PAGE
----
Korean Sentence Structure – Difference between 아주 and 너무

2013 November 21
by juyeon

Hi everyone!

Did you know that Hills Learning tweets a Korean word every day at 6 PM? Not only that, we also tweet about various Korean events taking place in New York City, such as a free movie night, concert, Korean celebrity visit to NYC and distinctive knowledge of Korean culture. One follower tweeted to ask us the difference between Korean words 아주 and 매우. I thought this information would be helpful to everyone’s studying Korean.

It’s not uncommon to get confused about adverbs. In a casual setting, many people focus on exchanging light information so they tend to use these two words interchangeably without realizing it. It is subtle but ‘아주’and ‘너무’ are different. In order to accurately grasp a speaker’s intent, it is important to know the correct usage of the words, particularly, if you are in a formal environment. Furthermore, choosing the right word is always beneficial in academic writing.

The Korean word ‘아주’ (pronounced as A-Ju), is an adverb that means very (much), extremely, exceedingly (formal) in English. In a Korean sentence, ‘아주’ comes before adjectives, verbs or other adverbs to describe the conditions or status are beyond the average. Look at the example in below.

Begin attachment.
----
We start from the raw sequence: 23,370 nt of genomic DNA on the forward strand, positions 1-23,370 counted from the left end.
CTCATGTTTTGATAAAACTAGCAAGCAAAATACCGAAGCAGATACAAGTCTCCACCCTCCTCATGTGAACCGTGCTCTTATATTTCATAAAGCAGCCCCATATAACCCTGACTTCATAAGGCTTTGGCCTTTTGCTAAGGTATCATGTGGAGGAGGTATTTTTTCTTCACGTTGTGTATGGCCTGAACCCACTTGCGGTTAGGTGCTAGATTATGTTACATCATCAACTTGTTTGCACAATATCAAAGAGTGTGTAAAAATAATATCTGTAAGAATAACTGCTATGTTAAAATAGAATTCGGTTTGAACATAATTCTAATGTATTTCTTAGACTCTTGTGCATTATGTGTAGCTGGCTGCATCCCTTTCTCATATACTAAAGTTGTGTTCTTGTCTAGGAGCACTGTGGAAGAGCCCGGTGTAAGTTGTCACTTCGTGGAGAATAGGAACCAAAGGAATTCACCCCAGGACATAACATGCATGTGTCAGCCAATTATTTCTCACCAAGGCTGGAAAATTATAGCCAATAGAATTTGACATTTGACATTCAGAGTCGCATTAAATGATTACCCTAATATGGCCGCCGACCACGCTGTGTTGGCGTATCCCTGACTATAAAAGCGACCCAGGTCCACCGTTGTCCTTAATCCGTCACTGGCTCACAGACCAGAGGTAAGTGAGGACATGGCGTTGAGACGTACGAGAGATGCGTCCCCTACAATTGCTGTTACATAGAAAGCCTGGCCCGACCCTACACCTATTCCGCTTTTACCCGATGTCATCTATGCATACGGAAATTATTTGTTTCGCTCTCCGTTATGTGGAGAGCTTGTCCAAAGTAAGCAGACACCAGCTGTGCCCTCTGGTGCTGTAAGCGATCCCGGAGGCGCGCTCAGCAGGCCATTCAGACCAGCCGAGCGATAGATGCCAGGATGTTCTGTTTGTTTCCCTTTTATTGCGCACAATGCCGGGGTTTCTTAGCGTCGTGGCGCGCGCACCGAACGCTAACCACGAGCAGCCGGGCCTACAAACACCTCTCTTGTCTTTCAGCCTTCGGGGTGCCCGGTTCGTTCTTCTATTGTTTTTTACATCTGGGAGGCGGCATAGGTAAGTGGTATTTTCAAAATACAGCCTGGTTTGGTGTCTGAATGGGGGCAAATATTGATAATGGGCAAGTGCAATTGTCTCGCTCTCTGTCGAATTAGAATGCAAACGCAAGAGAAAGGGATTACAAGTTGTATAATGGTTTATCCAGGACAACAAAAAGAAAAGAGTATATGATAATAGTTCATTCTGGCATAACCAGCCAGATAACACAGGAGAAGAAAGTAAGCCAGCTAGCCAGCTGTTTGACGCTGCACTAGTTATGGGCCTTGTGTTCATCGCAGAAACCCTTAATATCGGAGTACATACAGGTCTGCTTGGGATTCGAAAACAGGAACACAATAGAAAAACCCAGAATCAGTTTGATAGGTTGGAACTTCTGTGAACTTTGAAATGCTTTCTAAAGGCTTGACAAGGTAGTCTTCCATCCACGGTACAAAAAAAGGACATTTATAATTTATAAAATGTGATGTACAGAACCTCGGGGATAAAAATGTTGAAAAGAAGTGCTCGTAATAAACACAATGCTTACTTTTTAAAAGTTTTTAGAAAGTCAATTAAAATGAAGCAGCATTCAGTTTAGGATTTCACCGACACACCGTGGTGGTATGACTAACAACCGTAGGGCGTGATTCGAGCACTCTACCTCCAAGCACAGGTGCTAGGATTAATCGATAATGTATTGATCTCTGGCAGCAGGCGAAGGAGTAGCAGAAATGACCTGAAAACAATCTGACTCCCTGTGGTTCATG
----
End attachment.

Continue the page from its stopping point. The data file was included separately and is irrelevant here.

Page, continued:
• 즐거웠다 – I enjoyed the show
• 아주 즐거웠다 – I enjoyed the show very much

In the first sentence, a speaker plainly describes that she/he had a good time watching the show. By adding ‘아주’ to the sentence, the speaker indicates the level of enjoyment was more than the average or expected. This adverb is often used to emphasize the degree of the conditions the speaker feels or faces.

Next, the adverb ‘너무’ (pronounced as Neo-Mu) originally stems from the verb ‘넘다’ (pronounced as Neom-Da) and means (much/far/way) too, overly in English.

• 이 시계는 사기 비싸다 – This watch is expensive to buy
• 이 시계는 사기 너무 비싸다 – This watch is too expensive to buy

The first sentence is a statement indicating the price of watch is not cheap. When you add the adverb ‘너무,’ the statement suggests that the speaker cannot buy or probably will not buy the watch because it is too expensive. With this adverb, sentences often carry a negative connotations.

I hope this article clarifies the questions of when to use 아주 vs 너무.  Please feel free to leave a comment or follow our Twitter if you have any further questions.


3 Responses leave one →
  1. Bob the builder permalink
    July 14, 2015


  2. gwen gertrude permalink
    September 10, 2016

    Does that mean that neomu is informal?

  3. Myranda permalink
    January 7, 2018

    I’m a little confused because you went from using “아주 and 너무” to typing ‘아주’ and ‘매우.’ but then you went back to the original 너무 and never mentioned 매우 again.

    Please explain, was this a mistype?

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